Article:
## 7.4 Stinespring’s dilation and Kraus’s ambiguity

Once we start playing with adding physical systems and increasing the dimension of the underlying Hilbert space, it is convenient to switch from unitaries to isometries.
This is more for mathematical simplicity than physical insight, but it is always good to declutter our equations a bit if we can.
Note that when we fix the initial state of system ^{107}
The matrix representation of an isometry is a rectangular matrix given by selecting only a few of the columns from a unitary matrix;
here, with

Let us now rephrase our derivation of the evolution of system

**Stinespring**^{108}**dilation.**Any quantum channel\mathcal{E} can be thought of as arising from a*unitary*evolution on a*dilated*system. When we combine tensoring and the unitary evolution into an isometryV , we can express the action of the channel\mathcal{E} as\rho \longmapsto \rho'= \operatorname{tr}_\mathcal{A} V\rho V^\dagger, where we trace out a suitably chosen ancilla\mathcal{A} . In quantum information science we often refer to this approach as*“the Church of the Larger Hilbert Space”*.**Kraus**^{109}**representation**(a.k.a.**operator-sum decomposition**). It is often more convenient to not deal with a larger Hilbert space, but to instead work with operators between the input and output Hilbert spaces\rho \longmapsto \rho'= \sum_i E_i\rho E_i^\dagger. Here we avoid dragging in the ancilla, which can be a good thing, since ancillas typically represent environments that can be very large and complex. This operator–sum decomposition is not unique, since the operatorsE_i (known as the**Kraus operators**or**effects**) depend on the choice of basis in the ancilla. The Kraus operators must satisfy the normalisation condition\sum_i E^\dagger_iE_i=\mathbf{1} , also known as the**completeness relation**.

We can easily switch between these two equivalent representations:

- We have already seen how to go from a unitary evolution
U on a larger system, to an isometryV , and then to a map on density operators represented by a set of Kraus operatorsE_i (as in Figure 7.1). - Conversely, once we have an operator-sum representation of the channel with a set of Kraus operators
E_i , we can introduce an ancilla of dimension equal to the number of Kraus operators, and use the orthonormal basis|i\rangle to form the isometryV=\sum_i|i\rangle\otimes E_i . In terms of matrices, this corresponds to simply “stacking up” the matricesE_i to form the block column (as shown in Figure 7.1), which gives us the matrix representation ofV . If we want to go further, from an isometryV to a unitaryU , then the next step is somewhat arbitrary: we can choose all the remaining block columns ofU however we please,*as long as*we end up with a unitary matrixU .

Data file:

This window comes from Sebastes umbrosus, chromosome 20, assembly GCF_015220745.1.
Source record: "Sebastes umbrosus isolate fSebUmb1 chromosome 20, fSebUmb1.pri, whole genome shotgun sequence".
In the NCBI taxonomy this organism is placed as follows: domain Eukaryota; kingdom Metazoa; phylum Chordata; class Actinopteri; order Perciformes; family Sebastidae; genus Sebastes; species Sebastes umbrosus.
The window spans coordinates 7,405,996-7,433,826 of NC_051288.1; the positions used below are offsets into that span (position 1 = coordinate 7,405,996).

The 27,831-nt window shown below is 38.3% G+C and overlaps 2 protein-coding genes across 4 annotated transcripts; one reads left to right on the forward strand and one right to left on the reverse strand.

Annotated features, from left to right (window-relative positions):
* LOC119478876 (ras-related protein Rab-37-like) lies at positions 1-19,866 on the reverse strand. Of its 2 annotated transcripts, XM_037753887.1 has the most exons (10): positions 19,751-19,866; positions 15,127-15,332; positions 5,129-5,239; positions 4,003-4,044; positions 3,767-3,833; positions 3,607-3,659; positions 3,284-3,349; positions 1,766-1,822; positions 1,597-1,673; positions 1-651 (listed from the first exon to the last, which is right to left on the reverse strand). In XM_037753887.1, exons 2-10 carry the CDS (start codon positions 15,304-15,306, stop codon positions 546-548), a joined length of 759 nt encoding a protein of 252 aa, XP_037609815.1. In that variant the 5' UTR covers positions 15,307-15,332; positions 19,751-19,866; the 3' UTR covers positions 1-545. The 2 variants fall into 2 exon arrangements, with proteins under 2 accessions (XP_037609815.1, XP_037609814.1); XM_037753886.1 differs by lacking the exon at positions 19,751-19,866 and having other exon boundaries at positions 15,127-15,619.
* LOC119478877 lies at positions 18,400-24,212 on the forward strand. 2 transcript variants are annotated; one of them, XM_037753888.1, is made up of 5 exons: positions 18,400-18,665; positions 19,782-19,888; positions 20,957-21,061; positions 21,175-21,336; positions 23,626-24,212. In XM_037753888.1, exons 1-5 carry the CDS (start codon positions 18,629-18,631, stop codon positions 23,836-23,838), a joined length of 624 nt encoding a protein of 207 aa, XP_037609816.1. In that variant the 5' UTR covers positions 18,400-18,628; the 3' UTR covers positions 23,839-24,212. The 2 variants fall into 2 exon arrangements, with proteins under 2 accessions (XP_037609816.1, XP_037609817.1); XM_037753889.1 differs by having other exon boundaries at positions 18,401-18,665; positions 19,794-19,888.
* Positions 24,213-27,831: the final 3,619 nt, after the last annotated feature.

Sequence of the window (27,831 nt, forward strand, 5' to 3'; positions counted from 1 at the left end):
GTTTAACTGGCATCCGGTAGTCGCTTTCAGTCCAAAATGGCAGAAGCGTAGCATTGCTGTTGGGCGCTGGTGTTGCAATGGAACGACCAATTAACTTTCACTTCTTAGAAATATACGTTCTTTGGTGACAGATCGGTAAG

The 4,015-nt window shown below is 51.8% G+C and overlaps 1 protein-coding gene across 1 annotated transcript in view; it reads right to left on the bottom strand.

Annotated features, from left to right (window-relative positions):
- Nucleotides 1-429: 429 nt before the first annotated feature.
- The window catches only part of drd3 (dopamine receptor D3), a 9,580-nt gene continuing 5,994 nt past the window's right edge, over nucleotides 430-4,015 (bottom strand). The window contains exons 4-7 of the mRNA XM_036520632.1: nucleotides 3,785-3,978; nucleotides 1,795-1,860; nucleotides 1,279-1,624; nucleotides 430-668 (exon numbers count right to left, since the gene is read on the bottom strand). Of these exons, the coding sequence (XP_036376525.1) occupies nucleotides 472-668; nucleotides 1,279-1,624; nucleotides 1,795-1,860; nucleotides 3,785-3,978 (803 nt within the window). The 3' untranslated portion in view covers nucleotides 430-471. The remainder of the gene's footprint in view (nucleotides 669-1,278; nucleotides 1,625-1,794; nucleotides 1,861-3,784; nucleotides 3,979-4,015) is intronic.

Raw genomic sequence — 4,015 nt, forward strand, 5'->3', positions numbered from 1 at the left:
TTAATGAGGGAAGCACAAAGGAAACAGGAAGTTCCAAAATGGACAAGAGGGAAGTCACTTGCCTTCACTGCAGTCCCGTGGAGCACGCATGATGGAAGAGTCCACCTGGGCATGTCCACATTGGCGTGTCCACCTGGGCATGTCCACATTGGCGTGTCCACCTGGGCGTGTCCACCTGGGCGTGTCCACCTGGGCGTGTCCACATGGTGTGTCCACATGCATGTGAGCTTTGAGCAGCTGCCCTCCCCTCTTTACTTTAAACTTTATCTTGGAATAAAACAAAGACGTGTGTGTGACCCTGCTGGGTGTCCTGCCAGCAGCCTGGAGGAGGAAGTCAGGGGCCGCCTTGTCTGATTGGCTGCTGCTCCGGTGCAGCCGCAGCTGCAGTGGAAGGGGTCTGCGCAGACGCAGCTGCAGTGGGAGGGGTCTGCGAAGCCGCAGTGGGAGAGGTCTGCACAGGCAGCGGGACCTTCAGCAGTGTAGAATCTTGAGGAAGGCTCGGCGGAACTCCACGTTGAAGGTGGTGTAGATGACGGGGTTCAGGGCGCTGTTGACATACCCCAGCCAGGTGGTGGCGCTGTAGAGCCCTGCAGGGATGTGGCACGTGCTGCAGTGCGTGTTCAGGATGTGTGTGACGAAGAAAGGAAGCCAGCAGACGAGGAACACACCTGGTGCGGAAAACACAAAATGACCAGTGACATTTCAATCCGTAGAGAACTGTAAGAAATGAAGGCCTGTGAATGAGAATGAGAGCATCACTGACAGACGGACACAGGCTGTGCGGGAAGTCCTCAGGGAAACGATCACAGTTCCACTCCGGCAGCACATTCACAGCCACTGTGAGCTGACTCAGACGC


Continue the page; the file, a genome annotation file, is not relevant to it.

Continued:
In summary:

All linear transformations of density operators that can be written in the Stinespring (or, equivalently, Kraus) form represent *physically realisable operations*, and we call them **quantum channels**.^{110}

We note again that the Kraus decomposition is *not unique*: the operators

In summary:

Suppose ^{111} to ensure that * \mathcal{E} and \mathcal{F} describe the same channel if and only if F_j=\sum_i R_{ji} E_i for some unitary R*.

In particular, this unitary equivalence of the Kraus operators implies that the identity channel

Recall that a map

V is an isometry ifV^\dagger V=\mathbf{1} . For example, adding a system in state|k\rangle gives an isometryV\colon|\psi\rangle\mapsto|k\rangle\otimes|\psi\rangle , and the combination of adding a system in a fixed state followed by a unitary evolution of the combined system is also an isometry. Isometries preserve inner products, and therefore also preserve both the norm and the metric based upon the norm.↩︎William Forrest “Woody” Stinespring (1929–2012) was an American mathematician specialising in operator theory.↩︎

Karl Kraus (1938–1988) was a German physicist known for his contributions to the mathematical foundations of quantum theory. His book

*States, effects, and operations*(Lecture Notes in Physics, Vol.**190**, Springer-Verlag, Berlin 1983) is an early account of the notion of complete positivity in physics.↩︎Quantum channels are also known as

**superoperators**— this way physicists remind themselves that these transformations take operators to operators.↩︎If you wish, instead of appending zeros, you may view

R_{ji} as an isometry from the the smaller to the larger set of Kraus operators.↩︎